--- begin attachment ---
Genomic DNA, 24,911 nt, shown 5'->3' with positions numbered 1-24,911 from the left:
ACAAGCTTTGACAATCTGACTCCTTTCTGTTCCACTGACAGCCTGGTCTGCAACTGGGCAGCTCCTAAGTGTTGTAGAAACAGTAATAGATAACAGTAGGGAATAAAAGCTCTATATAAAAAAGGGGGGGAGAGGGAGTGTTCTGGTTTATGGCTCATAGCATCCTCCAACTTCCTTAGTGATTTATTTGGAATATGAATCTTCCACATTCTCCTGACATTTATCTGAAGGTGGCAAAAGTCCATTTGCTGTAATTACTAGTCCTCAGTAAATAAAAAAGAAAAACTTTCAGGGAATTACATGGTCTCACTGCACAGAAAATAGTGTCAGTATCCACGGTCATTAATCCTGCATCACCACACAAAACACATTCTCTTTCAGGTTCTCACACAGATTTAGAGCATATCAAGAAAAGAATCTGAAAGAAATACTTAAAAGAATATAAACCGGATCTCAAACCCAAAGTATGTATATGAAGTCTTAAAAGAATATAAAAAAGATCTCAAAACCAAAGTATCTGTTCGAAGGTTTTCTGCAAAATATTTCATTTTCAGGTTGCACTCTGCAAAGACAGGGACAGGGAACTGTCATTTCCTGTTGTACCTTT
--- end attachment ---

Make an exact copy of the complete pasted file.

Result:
Genomic DNA, 24,911 nt, shown 5'->3' with positions numbered 1-24,911 from the left:
ACAAGCTTTGACAATCTGACTCCTTTCTGTTCCACTGACAGCCTGGTCTGCAACTGGGCAGCTCCTAAGTGTTGTAGAAACAGTAATAGATAACAGTAGGGAATAAAAGCTCTATATAAAAAAGGGGGGGAGAGGGAGTGTTCTGGTTTATGGCTCATAGCATCCTCCAACTTCCTTAGTGATTTATTTGGAATATGAATCTTCCACATTCTCCTGACATTTATCTGAAGGTGGCAAAAGTCCATTTGCTGTAATTACTAGTCCTCAGTAAATAAAAAAGAAAAACTTTCAGGGAATTACATGGTCTCACTGCACAGAAAATAGTGTCAGTATCCACGGTCATTAATCCTGCATCACCACACAAAACACATTCTCTTTCAGGTTCTCACACAGATTTAGAGCATATCAAGAAAAGAATCTGAAAGAAATACTTAAAAGAATATAAACCGGATCTCAAACCCAAAGTATGTATATGAAGTCTTAAAAGAATATAAAAAAGATCTCAAAACCAAAGTATCTGTTCGAAGGTTTTCTGCAAAATATTTCATTTTCAGGTTGCACTCTGCAAAGACAGGGACAGGGAACTGTCATTTCCTGTTGTACCTTT